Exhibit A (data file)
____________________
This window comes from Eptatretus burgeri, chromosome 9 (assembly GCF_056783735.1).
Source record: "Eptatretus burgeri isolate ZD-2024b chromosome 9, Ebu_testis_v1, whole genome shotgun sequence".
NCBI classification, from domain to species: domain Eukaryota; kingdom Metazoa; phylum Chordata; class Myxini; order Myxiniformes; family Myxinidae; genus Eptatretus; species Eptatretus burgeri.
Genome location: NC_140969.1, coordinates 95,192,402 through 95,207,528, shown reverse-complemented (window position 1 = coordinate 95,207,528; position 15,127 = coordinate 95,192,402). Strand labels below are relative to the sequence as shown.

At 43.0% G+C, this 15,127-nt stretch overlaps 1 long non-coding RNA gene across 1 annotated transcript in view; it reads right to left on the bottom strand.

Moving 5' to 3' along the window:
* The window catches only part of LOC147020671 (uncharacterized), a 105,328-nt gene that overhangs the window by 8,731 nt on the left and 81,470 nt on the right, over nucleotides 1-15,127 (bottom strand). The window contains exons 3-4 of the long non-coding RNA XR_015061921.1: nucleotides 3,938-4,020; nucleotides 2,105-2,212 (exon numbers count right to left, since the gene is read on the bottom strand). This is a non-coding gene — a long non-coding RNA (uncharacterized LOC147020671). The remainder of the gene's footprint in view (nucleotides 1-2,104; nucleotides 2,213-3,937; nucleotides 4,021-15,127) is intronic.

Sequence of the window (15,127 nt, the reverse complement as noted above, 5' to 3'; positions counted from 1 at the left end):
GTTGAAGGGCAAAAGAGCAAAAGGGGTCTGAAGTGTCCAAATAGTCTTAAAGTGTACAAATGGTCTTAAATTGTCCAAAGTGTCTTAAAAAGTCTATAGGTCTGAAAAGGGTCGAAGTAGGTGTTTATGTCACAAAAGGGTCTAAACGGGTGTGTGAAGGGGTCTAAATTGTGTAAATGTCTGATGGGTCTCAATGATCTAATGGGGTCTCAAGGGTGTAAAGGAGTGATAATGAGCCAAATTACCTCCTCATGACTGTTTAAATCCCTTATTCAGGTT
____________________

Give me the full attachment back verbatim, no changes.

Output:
This window comes from Eptatretus burgeri, chromosome 9 (assembly GCF_056783735.1).
Source record: "Eptatretus burgeri isolate ZD-2024b chromosome 9, Ebu_testis_v1, whole genome shotgun sequence".
NCBI classification, from domain to species: domain Eukaryota; kingdom Metazoa; phylum Chordata; class Myxini; order Myxiniformes; family Myxinidae; genus Eptatretus; species Eptatretus burgeri.
Genome location: NC_140969.1, coordinates 95,192,402 through 95,207,528, shown reverse-complemented (window position 1 = coordinate 95,207,528; position 15,127 = coordinate 95,192,402). Strand labels below are relative to the sequence as shown.

At 43.0% G+C, this 15,127-nt stretch overlaps 1 long non-coding RNA gene across 1 annotated transcript in view; it reads right to left on the bottom strand.

Moving 5' to 3' along the window:
* The window catches only part of LOC147020671 (uncharacterized), a 105,328-nt gene that overhangs the window by 8,731 nt on the left and 81,470 nt on the right, over nucleotides 1-15,127 (bottom strand). The window contains exons 3-4 of the long non-coding RNA XR_015061921.1: nucleotides 3,938-4,020; nucleotides 2,105-2,212 (exon numbers count right to left, since the gene is read on the bottom strand). This is a non-coding gene — a long non-coding RNA (uncharacterized LOC147020671). The remainder of the gene's footprint in view (nucleotides 1-2,104; nucleotides 2,213-3,937; nucleotides 4,021-15,127) is intronic.

Sequence of the window (15,127 nt, the reverse complement as noted above, 5' to 3'; positions counted from 1 at the left end):
GTTGAAGGGCAAAAGAGCAAAAGGGGTCTGAAGTGTCCAAATAGTCTTAAAGTGTACAAATGGTCTTAAATTGTCCAAAGTGTCTTAAAAAGTCTATAGGTCTGAAAAGGGTCGAAGTAGGTGTTTATGTCACAAAAGGGTCTAAACGGGTGTGTGAAGGGGTCTAAATTGTGTAAATGTCTGATGGGTCTCAATGATCTAATGGGGTCTCAAGGGTGTAAAGGAGTGATAATGAGCCAAATTACCTCCTCATGACTGTTTAAATCCCTTATTCAGGTT